and so it went, hour upon hour yesterday. as i chopped and stirred and cranked the oven. by day’s end, when the table was set with dishes passed from one china cabinet to the next, when i’d pulled the haggadahs from the shelf, found the seating chart from last year, with yet another name no longer among us, i’d filled my house with those i’ve loved and lost.

it must be the sorrow that’s made me more porous this year. that, according to celtic tradition, has made for the thinning between heaven and earth, that’s pushed my soul soft up against the sacred openings, where angels seep in.

and why not fill my jewish holiday kitchen, my passover kitchen, with page after page of those who’ve shown me the way? those who took my unfamiliar irish-catholic hand, and led me into the back lanes and secret passageways of this jewish-catholic marriage? why not invite them all into my kitchen for the day, and set a place at the table — at my heart — for each and every one of them?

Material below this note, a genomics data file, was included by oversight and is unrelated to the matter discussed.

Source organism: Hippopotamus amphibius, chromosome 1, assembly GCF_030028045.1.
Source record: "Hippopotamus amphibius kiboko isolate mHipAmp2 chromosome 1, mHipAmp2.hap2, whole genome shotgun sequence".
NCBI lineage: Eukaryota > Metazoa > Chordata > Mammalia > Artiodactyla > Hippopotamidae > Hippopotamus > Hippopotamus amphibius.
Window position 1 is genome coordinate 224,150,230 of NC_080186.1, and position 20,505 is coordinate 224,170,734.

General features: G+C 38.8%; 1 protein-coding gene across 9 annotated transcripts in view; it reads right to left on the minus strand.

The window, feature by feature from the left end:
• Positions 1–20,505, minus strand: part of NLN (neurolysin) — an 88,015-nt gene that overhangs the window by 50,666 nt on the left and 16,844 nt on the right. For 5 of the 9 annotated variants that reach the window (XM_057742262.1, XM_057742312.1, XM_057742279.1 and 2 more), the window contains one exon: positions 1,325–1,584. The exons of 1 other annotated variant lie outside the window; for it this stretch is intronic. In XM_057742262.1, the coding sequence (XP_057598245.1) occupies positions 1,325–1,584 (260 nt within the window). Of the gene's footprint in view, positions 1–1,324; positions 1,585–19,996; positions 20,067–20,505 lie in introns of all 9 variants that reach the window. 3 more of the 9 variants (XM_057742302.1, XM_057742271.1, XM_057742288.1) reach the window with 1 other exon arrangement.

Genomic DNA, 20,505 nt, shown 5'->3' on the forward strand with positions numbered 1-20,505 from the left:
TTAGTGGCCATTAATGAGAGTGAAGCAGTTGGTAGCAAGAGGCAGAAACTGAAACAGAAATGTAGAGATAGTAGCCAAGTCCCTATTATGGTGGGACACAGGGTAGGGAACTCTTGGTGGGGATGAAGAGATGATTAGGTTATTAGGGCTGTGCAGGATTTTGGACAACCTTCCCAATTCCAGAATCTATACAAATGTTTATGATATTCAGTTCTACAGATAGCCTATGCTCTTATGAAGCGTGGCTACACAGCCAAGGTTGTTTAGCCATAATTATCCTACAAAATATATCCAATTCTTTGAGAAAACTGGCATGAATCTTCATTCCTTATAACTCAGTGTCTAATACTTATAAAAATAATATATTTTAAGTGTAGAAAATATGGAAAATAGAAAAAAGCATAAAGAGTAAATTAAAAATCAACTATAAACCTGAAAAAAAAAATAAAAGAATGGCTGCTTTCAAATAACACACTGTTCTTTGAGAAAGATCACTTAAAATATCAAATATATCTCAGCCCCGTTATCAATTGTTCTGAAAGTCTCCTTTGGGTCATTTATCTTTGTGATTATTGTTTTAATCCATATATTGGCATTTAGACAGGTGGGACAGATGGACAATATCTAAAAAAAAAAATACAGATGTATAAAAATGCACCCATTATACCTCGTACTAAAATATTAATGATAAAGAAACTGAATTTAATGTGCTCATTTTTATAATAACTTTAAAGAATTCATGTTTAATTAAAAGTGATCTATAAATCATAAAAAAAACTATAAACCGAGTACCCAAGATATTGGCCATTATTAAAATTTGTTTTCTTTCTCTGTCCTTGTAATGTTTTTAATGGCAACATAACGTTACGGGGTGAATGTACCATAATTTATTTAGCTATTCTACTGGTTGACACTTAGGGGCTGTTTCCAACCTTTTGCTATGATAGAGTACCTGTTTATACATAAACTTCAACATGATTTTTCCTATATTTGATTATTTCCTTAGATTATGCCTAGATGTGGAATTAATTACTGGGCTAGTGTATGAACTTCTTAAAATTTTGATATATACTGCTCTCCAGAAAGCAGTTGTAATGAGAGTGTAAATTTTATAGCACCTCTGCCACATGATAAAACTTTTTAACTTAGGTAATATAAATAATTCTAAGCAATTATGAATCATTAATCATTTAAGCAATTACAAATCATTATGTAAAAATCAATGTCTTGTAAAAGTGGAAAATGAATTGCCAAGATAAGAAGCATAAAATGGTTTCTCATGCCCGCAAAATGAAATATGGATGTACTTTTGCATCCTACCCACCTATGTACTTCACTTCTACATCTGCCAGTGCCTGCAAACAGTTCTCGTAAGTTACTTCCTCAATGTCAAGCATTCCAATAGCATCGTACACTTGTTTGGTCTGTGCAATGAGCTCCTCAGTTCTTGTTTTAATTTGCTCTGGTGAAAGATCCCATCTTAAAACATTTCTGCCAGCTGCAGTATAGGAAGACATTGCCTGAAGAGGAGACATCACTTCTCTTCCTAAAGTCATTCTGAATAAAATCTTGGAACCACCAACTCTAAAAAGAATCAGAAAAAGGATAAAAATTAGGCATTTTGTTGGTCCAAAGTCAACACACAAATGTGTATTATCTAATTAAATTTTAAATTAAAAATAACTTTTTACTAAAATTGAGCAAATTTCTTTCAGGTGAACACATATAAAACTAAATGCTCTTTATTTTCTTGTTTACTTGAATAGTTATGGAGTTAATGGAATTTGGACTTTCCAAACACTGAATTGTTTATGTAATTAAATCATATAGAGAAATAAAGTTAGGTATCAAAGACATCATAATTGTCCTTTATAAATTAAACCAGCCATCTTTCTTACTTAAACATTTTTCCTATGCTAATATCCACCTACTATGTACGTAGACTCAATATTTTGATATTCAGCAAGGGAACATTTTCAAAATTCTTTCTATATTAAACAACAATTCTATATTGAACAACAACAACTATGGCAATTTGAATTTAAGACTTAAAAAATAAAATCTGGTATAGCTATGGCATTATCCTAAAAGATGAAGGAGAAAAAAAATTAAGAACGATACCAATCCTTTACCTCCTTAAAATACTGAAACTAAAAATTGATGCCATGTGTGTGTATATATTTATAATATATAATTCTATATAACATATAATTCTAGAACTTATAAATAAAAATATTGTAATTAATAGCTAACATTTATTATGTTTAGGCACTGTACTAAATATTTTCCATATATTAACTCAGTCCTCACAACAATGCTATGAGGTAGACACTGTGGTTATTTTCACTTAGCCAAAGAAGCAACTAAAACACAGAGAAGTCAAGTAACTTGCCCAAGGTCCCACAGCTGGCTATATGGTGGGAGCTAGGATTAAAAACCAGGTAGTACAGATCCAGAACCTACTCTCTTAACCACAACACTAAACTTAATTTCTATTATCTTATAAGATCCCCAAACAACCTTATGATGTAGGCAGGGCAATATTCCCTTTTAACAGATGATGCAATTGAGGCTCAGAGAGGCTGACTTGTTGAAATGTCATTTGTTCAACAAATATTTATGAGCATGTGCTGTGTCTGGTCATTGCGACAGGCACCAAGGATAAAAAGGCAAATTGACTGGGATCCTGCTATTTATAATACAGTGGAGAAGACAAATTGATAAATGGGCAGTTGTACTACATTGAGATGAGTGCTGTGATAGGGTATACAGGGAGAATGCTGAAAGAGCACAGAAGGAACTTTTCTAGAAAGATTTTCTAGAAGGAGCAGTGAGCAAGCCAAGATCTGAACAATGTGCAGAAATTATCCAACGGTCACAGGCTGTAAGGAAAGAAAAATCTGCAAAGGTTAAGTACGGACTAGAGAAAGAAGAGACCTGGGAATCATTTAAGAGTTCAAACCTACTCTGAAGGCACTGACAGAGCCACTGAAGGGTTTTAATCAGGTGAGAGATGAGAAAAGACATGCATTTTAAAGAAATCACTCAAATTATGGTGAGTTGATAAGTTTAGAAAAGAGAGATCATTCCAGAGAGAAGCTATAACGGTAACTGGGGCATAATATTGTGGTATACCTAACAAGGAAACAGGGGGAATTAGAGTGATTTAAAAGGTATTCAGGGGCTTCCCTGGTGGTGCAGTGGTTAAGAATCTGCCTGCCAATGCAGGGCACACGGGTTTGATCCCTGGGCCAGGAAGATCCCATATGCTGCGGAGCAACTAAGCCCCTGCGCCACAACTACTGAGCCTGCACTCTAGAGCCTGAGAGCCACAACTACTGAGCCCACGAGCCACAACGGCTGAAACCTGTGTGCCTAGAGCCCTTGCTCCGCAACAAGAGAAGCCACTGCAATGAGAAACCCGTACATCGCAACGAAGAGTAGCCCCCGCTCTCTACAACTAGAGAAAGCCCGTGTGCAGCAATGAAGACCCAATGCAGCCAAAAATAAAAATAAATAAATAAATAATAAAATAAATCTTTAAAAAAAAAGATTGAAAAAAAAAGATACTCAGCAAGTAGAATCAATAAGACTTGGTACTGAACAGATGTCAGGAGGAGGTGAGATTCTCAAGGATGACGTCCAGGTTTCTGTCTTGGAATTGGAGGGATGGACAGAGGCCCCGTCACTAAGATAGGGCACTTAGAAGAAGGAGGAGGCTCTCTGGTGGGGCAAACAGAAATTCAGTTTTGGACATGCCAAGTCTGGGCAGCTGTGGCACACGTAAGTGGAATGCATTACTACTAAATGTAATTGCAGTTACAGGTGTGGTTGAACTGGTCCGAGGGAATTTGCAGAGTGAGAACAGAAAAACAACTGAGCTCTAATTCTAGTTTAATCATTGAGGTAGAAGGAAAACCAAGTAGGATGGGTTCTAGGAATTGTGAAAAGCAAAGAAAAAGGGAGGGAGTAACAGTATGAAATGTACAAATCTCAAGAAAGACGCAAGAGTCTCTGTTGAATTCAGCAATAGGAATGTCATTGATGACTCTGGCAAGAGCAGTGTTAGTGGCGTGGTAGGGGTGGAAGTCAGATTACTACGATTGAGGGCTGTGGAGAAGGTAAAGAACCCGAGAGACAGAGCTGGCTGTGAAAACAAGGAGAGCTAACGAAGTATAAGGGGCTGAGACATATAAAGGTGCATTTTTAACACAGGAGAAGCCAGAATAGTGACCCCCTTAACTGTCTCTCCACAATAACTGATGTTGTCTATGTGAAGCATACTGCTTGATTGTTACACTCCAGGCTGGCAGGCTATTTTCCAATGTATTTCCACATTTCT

so tonight, when i bow my head and strike the match to light the blessed shabbat and pesach candles, everyone else will count a mere five at the table. i, though, will feel the embrace of a whole company of cookstove companions and patron saints of jewish cookery. and i will offer up a litany of prayer for each and every one of them. each and every one of the ones who’ve shown me the shortcuts to heaven, where too many now reside.

IMG_7519

brisket, before its overnight nap in the fridge

do you too find cookery books, the homespun kind, fill your kitchen with those you’ve loved, and those who’ve shown you particular ways?